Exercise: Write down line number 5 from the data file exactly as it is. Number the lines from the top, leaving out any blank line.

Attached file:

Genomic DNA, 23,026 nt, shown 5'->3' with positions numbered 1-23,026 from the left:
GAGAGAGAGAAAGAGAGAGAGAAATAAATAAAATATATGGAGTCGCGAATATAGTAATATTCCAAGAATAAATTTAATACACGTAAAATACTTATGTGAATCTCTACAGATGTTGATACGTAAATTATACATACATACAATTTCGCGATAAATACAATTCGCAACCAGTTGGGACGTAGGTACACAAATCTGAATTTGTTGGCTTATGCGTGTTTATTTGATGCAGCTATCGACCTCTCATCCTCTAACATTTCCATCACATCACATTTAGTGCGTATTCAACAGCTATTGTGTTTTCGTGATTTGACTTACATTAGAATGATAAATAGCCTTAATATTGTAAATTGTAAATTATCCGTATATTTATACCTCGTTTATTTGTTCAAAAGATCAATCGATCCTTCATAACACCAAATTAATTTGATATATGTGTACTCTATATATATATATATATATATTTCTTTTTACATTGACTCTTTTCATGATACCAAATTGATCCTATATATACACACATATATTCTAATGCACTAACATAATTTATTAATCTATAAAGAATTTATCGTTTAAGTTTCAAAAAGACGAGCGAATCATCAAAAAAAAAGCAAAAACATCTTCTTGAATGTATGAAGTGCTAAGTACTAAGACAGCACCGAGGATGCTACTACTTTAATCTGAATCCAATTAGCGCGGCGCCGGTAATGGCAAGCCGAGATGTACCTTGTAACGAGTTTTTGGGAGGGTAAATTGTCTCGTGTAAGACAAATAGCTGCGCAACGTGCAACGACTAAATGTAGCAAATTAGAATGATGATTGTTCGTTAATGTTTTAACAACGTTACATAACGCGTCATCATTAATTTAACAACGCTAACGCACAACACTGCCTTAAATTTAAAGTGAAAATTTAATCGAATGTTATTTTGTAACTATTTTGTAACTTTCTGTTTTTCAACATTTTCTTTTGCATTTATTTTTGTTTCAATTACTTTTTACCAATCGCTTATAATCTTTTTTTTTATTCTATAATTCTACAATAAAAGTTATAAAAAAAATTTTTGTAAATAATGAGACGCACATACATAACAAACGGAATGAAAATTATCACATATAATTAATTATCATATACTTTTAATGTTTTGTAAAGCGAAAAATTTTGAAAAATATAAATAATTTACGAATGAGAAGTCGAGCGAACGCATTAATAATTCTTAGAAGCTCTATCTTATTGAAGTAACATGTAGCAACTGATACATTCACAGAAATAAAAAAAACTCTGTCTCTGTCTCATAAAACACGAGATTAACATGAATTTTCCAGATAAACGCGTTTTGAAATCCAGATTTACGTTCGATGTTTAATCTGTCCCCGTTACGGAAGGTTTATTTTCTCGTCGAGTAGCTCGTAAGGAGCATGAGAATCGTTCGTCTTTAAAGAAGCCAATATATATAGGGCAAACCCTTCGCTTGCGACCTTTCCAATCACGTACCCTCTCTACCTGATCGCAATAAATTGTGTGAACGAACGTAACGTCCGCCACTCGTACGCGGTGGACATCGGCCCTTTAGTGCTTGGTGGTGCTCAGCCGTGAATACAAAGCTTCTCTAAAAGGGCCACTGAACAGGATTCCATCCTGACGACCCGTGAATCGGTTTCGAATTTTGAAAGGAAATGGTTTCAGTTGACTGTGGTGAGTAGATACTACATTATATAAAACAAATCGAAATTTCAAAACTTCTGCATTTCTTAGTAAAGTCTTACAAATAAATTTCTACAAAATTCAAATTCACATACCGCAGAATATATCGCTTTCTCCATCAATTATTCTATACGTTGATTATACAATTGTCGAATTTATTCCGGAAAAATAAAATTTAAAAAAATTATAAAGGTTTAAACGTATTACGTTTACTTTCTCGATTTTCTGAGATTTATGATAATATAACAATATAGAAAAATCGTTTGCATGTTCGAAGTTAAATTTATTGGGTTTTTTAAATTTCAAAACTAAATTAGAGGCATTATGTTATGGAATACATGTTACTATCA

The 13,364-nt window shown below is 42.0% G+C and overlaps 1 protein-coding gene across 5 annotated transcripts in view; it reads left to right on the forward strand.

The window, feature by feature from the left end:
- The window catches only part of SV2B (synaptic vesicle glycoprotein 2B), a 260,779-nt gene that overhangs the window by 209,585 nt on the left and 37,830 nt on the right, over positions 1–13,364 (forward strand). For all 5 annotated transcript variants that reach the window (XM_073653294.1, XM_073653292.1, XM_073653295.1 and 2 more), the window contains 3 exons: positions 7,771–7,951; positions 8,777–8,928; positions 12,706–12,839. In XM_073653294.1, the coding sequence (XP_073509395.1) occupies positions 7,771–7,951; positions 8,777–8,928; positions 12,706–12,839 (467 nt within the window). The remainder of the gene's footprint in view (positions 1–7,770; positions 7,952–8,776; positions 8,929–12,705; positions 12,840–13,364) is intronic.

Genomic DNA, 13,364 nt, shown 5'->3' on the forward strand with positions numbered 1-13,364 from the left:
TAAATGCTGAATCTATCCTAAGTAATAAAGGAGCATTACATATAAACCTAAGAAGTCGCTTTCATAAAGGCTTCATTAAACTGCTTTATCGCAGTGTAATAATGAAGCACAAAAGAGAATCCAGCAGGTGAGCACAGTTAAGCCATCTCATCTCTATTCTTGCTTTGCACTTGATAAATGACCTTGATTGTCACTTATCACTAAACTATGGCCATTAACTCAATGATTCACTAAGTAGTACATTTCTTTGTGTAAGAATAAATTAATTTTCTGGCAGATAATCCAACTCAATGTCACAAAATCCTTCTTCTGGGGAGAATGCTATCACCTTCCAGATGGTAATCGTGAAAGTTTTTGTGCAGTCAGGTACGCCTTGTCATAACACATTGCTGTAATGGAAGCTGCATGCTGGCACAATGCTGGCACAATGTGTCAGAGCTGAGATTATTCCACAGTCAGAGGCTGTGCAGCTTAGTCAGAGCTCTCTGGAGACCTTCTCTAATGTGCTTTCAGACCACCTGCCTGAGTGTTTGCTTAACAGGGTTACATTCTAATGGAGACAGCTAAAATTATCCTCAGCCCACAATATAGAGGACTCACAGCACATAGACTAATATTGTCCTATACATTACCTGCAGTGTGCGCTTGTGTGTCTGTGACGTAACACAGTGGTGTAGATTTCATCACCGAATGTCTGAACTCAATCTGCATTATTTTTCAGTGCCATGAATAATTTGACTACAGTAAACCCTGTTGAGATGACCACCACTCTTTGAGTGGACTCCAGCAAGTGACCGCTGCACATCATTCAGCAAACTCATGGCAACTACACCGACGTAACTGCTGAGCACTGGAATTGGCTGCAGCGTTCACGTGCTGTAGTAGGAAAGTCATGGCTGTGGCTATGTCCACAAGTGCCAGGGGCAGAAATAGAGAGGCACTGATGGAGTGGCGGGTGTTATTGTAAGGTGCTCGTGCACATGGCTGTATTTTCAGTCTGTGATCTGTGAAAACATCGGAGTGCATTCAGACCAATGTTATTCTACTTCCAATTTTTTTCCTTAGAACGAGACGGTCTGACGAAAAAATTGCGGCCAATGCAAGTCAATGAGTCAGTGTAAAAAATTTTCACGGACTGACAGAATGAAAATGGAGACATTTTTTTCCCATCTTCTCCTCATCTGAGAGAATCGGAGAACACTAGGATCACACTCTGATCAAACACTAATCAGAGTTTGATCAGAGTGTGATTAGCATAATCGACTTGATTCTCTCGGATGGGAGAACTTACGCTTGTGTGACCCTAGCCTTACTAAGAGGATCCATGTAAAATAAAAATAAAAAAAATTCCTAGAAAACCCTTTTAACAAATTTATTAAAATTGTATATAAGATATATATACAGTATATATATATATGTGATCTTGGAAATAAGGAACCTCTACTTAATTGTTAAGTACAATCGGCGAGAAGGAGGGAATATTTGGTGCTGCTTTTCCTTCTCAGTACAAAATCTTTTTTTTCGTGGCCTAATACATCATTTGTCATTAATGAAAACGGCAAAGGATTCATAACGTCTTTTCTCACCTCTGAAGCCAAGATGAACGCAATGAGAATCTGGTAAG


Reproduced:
- The window catches only part of SV2B (synaptic vesicle glycoprotein 2B), a 260,779-nt gene that overhangs the window by 209,585 nt on the left and 37,830 nt on the right, over positions 1–13,364 (forward strand). For all 5 annotated transcript variants that reach the window (XM_073653294.1, XM_073653292.1, XM_073653295.1 and 2 more), the window contains 3 exons: positions 7,771–7,951; positions 8,777–8,928; positions 12,706–12,839. In XM_073653294.1, the coding sequence (XP_073509395.1) occupies positions 7,771–7,951; positions 8,777–8,928; positions 12,706–12,839 (467 nt within the window). The remainder of the gene's footprint in view (positions 1–7,770; positions 7,952–8,776; positions 8,929–12,705; positions 12,840–13,364) is intronic.